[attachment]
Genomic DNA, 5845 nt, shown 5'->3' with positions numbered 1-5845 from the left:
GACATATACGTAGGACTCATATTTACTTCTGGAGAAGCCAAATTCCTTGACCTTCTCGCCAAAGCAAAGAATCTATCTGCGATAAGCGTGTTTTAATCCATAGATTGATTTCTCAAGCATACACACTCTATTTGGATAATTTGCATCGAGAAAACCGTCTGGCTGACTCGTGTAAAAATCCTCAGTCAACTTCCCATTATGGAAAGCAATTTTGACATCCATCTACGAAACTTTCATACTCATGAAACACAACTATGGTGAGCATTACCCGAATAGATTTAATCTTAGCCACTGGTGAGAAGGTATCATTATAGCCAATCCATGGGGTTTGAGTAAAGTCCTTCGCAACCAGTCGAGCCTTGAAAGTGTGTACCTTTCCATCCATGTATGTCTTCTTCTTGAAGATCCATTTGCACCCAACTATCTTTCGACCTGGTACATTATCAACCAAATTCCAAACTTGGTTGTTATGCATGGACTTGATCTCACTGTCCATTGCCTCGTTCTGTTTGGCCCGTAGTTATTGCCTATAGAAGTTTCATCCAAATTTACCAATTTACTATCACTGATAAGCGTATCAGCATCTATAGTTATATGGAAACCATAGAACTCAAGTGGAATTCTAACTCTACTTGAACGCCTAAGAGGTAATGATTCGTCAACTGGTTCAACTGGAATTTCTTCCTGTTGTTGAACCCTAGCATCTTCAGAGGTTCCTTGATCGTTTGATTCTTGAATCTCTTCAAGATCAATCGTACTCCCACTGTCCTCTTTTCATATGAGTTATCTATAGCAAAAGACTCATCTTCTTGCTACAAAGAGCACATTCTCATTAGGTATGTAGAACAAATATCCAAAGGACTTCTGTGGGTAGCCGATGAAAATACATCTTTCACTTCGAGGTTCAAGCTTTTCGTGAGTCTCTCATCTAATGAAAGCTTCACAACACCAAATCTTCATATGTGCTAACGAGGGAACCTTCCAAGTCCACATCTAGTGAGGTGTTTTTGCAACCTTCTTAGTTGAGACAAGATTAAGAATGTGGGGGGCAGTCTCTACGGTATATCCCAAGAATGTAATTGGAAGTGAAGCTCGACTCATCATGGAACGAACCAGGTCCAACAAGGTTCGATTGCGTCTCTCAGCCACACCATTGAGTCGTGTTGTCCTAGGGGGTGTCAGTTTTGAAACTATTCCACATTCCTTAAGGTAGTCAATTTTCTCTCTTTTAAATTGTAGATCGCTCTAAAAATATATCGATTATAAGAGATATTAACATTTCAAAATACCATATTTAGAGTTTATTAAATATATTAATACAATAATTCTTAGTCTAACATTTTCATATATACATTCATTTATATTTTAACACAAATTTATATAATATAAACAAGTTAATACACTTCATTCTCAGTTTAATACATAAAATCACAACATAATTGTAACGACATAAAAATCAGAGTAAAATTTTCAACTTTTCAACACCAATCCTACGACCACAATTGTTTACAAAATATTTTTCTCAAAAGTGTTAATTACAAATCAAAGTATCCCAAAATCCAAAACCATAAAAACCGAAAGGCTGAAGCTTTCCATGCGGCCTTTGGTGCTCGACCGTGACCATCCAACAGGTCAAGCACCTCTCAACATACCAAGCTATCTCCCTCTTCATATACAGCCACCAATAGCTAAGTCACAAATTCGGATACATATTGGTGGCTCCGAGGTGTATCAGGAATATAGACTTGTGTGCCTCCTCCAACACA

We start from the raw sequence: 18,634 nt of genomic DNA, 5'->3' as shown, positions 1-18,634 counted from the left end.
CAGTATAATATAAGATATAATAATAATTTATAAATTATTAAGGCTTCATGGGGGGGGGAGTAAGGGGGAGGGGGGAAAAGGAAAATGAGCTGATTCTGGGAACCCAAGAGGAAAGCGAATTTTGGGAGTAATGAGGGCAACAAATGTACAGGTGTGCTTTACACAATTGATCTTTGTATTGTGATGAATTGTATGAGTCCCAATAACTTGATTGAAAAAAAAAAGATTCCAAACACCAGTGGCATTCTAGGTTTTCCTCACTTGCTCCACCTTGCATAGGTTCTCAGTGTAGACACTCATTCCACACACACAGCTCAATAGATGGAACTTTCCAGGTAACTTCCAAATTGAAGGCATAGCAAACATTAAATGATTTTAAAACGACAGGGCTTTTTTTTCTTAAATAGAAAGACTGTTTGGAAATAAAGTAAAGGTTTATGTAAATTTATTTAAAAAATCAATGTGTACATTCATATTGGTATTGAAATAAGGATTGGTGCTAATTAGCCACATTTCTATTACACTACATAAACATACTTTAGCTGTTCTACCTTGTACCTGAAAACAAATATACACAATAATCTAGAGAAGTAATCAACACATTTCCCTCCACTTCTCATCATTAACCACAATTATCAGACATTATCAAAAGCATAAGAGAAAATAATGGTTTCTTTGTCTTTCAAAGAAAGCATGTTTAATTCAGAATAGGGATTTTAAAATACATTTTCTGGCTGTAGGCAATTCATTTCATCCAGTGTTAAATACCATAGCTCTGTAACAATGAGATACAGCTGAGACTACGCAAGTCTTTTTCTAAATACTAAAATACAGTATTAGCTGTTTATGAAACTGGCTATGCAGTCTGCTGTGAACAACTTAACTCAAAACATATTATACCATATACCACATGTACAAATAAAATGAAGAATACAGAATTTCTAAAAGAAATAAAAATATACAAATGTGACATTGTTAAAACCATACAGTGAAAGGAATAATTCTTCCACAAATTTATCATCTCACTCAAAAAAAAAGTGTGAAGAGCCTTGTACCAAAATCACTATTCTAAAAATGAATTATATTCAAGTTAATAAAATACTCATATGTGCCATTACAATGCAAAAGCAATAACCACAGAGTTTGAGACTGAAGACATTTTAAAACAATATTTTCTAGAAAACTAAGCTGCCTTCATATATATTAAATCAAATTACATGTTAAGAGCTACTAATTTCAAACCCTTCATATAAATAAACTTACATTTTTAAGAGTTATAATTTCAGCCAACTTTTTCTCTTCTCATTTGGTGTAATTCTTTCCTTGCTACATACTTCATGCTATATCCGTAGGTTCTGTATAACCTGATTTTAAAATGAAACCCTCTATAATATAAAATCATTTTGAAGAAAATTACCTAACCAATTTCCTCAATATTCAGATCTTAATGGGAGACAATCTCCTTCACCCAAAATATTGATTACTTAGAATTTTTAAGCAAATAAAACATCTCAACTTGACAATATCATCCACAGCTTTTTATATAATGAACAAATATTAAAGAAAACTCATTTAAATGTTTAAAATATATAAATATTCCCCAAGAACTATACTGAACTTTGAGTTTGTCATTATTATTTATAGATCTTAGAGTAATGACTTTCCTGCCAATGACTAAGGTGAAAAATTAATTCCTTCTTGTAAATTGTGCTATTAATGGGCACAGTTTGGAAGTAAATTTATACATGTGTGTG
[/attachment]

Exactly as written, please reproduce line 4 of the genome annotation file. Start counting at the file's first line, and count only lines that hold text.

CAGTATAATATAAGATATAATAATAATTTATAAATTATTAAGGCTTCATGGGGGGGGGAGTAAGGGGGAGGGGGGAAAAGGAAAATGAGCTGATTCTGGGAACCCAAGAGGAAAGCGAATTTTGGGAGTAATGAGGGCAACAAATGTACAGGTGTGCTTTACACAATTGATCTTTGTATTGTGATGAATTGTATGAGTCCCAATAACTTGATTGAAAAAAAAAAGATTCCAAACACCAGTGGCATTCTAGGTTTTCCTCACTTGCTCCACCTTGCATAGGTTCTCAGTGTAGACACTCATTCCACACACACAGCTCAATAGATGGAACTTTCCAGGTAACTTCCAAATTGAAGGCATAGCAAACATTAAATGATTTTAAAACGACAGGGCTTTTTTTTCTTAAATAGAAAGACTGTTTGGAAATAAAGTAAAGGTTTATGTAAATTTATTTAAAAAATCAATGTGTACATTCATATTGGTATTGAAATAAGGATTGGTGCTAATTAGCCACATTTCTATTACACTACATAAACATACTTTAGCTGTTCTACCTTGTACCTGAAAACAAATATACACAATAATCTAGAGAAGTAATCAACACATTTCCCTCCACTTCTCATCATTAACCACAATTATCAGACATTATCAAAAGCATAAGAGAAAATAATGGTTTCTTTGTCTTTCAAAGAAAGCATGTTTAATTCAGAATAGGGATTTTAAAATACATTTTCTGGCTGTAGGCAATTCATTTCATCCAGTGTTAAATACCATAGCTCTGTAACAATGAGATACAGCTGAGACTACGCAAGTCTTTTTCTAAATACTAAAATACAGTATTAGCTGTTTATGAAACTGGCTATGCAGTCTGCTGTGAACAACTTAACTCAAAACATATTATACCATATACCACATGTACAAATAAAATGAAGAATACAGAATTTCTAAAAGAAATAAAAATATACAAATGTGACATTGTTAAAACCATACAGTGAAAGGAATAATTCTTCCACAAATTTATCATCTCACTCAAAAAAAAAGTGTGAAGAGCCTTGTACCAAAATCACTATTCTAAAAATGAATTATATTCAAGTTAATAAAATACTCATATGTGCCATTACAATGCAAAAGCAATAACCACAGAGTTTGAGACTGAAGACATTTTAAAACAATATTTTCTAGAAAACTAAGCTGCCTTCATATATATTAAATCAAATTACATGTTAAGAGCTACTAATTTCAAACCCTTCATATAAATAAACTTACATTTTTAAGAGTTATAATTTCAGCCAACTTTTTCTCTTCTCATTTGGTGTAATTCTTTCCTTGCTACATACTTCATGCTATATCCGTAGGTTCTGTATAACCTGATTTTAAAATGAAACCCTCTATAATATAAAATCATTTTGAAGAAAATTACCTAACCAATTTCCTCAATATTCAGATCTTAATGGGAGACAATCTCCTTCACCCAAAATATTGATTACTTAGAATTTTTAAGCAAATAAAACATCTCAACTTGACAATATCATCCACAGCTTTTTATATAATGAACAAATATTAAAGAAAACTCATTTAAATGTTTAAAATATATAAATATTCCCCAAGAACTATACTGAACTTTGAGTTTGTCATTATTATTTATAGATCTTAGAGTAATGACTTTCCTGCCAATGACTAAGGTGAAAAATTAATTCCTTCTTGTAAATTGTGCTATTAATGGGCACAGTTTGGAAGTAAATTTATACATGTGTGTG